• The foregoing discussion discloses and describes merely exemplary methods and embodiments of the present invention. As will be understood by those familiar with the art, the invention may be embodied in other specific forms without departing from the spirit or essential characteristics thereof. Accordingly, the disclosure of the present invention is intended to be illustrative, but not limiting, of the scope of the invention, which is set forth in the following claims.[0035]

Claims (37)

I claim:
1. A sound system comprising:
a plurality of computing systems distributed within a performance area, each computing system including:
a speaker, and
a processor that oversees audio data being played as sound on the speaker; and,
a controller for providing coordination of the performance of the audio data on the computing systems, wherein audio effects are achieved by varying at least one of timing and content of audio data played as sound on the speakers as overseen by the processor within each computing system.
2. A sound system as in claim 1 wherein each computing system in the plurality of computing system additionally includes a second speaker.
3. A sound system as in claim 1 wherein the audio effect is a stereo effect within the performance area where a first track of audio data is played by speakers within a first set of computing systems in a first geographic location within the performance area and a second track of audio data is played by speakers within a second set of computing systems in a second geographic location within the performance area.
4. A sound system as in claim 1 wherein the audio effect is a surround sound effect within the performance area.
5. A sound system as in claim 1 wherein the audio effect is an echoing sound effect within the performance area.
6. A sound system as in claim 1 additionally comprising:
additional speakers controlled directly by the controller.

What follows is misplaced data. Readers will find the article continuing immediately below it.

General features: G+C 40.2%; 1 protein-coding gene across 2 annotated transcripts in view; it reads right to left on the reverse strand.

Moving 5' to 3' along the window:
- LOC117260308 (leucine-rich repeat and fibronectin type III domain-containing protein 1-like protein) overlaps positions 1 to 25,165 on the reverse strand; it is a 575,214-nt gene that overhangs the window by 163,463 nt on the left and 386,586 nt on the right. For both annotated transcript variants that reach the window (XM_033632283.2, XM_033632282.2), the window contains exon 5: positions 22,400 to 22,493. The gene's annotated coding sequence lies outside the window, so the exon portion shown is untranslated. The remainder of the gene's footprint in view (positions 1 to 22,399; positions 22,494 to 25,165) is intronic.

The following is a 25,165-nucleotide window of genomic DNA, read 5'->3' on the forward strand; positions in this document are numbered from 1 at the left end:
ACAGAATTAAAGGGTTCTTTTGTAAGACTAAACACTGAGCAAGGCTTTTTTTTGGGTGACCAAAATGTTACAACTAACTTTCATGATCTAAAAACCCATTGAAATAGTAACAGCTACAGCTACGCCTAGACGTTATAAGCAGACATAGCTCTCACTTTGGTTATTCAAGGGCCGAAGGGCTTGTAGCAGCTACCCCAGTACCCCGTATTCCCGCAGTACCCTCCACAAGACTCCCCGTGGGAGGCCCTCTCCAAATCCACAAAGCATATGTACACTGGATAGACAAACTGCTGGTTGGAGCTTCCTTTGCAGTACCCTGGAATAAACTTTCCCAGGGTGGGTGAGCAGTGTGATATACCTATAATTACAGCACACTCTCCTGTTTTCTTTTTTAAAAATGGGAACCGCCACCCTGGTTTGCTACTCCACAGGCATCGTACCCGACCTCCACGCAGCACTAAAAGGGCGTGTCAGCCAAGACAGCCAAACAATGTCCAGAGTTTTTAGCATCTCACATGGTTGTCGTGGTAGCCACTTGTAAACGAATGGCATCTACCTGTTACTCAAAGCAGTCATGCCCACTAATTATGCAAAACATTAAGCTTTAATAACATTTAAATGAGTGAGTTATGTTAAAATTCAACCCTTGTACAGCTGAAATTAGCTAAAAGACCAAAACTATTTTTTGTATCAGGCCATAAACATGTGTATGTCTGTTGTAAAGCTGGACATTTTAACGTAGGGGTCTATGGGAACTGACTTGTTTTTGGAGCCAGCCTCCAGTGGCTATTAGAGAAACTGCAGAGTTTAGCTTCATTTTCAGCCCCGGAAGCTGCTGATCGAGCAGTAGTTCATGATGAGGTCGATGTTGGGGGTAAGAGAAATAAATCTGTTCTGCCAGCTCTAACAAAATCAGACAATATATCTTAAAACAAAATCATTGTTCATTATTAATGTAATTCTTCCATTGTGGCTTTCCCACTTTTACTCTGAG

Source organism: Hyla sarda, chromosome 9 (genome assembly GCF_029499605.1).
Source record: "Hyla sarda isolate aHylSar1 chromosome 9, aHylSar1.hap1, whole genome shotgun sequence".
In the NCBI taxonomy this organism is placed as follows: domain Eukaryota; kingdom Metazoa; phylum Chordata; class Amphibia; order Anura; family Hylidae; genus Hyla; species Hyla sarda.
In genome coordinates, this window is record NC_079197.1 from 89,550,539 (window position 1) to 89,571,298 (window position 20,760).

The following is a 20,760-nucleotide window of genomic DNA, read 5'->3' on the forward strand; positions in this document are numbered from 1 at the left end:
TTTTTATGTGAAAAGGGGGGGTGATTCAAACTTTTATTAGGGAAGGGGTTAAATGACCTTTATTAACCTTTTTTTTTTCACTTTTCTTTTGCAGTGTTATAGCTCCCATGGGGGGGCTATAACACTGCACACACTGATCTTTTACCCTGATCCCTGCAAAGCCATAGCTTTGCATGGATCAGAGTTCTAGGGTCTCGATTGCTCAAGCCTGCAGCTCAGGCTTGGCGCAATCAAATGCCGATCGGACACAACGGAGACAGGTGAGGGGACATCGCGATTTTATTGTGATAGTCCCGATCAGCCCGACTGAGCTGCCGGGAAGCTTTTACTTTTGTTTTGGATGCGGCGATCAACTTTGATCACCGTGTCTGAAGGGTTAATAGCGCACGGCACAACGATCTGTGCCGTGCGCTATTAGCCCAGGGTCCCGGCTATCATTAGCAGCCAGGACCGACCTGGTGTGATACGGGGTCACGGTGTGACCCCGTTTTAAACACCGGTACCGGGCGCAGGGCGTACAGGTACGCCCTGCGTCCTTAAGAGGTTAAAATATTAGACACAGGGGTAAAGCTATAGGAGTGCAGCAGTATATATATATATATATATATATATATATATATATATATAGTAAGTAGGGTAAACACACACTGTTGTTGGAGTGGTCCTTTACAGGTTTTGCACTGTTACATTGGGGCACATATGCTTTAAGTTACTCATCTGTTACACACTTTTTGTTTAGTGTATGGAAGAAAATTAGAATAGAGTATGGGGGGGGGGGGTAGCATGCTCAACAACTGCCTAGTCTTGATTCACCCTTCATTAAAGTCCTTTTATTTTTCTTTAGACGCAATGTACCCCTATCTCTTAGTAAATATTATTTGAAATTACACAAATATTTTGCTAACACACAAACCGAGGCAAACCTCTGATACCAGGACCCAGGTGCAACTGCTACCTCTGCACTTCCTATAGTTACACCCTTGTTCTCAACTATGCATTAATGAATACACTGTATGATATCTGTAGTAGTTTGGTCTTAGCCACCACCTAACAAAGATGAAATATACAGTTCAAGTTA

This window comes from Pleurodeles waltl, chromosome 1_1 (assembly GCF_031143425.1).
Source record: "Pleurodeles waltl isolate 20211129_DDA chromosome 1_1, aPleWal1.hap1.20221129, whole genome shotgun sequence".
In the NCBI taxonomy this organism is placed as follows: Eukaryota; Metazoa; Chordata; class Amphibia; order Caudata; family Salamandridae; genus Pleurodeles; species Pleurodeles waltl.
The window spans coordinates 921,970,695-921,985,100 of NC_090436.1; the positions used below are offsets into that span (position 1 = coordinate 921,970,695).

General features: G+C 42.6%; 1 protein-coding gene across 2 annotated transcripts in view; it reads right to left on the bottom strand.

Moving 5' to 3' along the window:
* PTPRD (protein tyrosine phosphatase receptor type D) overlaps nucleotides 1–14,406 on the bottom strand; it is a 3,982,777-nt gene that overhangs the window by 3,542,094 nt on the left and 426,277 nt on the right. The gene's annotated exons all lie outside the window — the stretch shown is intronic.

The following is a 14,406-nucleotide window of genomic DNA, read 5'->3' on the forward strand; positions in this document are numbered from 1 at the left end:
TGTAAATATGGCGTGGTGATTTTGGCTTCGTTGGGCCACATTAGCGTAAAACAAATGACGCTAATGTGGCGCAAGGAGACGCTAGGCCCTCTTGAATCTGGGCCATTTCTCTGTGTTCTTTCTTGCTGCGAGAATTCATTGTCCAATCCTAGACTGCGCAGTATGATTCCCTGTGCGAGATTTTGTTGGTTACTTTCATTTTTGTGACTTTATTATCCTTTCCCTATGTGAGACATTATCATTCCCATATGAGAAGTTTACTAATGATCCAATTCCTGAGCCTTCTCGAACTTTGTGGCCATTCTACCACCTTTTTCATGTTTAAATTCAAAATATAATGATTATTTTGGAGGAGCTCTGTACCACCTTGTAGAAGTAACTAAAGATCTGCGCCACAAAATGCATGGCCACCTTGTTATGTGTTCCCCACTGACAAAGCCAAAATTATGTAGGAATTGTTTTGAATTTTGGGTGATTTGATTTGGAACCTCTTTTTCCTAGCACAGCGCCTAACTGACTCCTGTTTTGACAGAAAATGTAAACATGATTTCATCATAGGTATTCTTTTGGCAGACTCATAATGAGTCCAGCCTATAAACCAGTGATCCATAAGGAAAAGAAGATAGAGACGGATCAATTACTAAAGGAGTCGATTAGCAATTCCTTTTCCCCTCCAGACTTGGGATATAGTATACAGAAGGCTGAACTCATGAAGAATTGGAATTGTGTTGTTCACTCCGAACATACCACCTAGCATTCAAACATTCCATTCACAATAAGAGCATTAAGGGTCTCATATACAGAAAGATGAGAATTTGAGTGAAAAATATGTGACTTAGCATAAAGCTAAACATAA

7. A sound system as in claim 1 wherein the controller transfers to each of the computing systems audio data representing channels of audio information.
8. A sound system as in claim 1 wherein audio data is pre-loaded into each of the computing systems before an audio performance directed by the controller.
9. A sound system as in claim 8 wherein the audio data is pre-loaded into an optical storage device within each of the computing systems.
10. A sound system as in claim 1 wherein each computing system additionally comprises a microphone, the microphone within each computing system being used by the processor within each computing system to sample audio signals, the sampled audio signals being used to provide audio feedback information to the controller.
11. A sound system as in claim 10 wherein the processor within each computing system processes the sampled audio signals to produce the feedback information.
12. A sound system as in claim 10 wherein the feedback information is unprocessed sampled audio signal.
13. A sound system as in claim 10 wherein the controller uses the feedback information to make real time adjustments to sound being played on the speakers.
14. A sound system as in claim 10 wherein the controller uses the feedback information to perform a calibration before an audio performance is performed using the speaker within each computing system.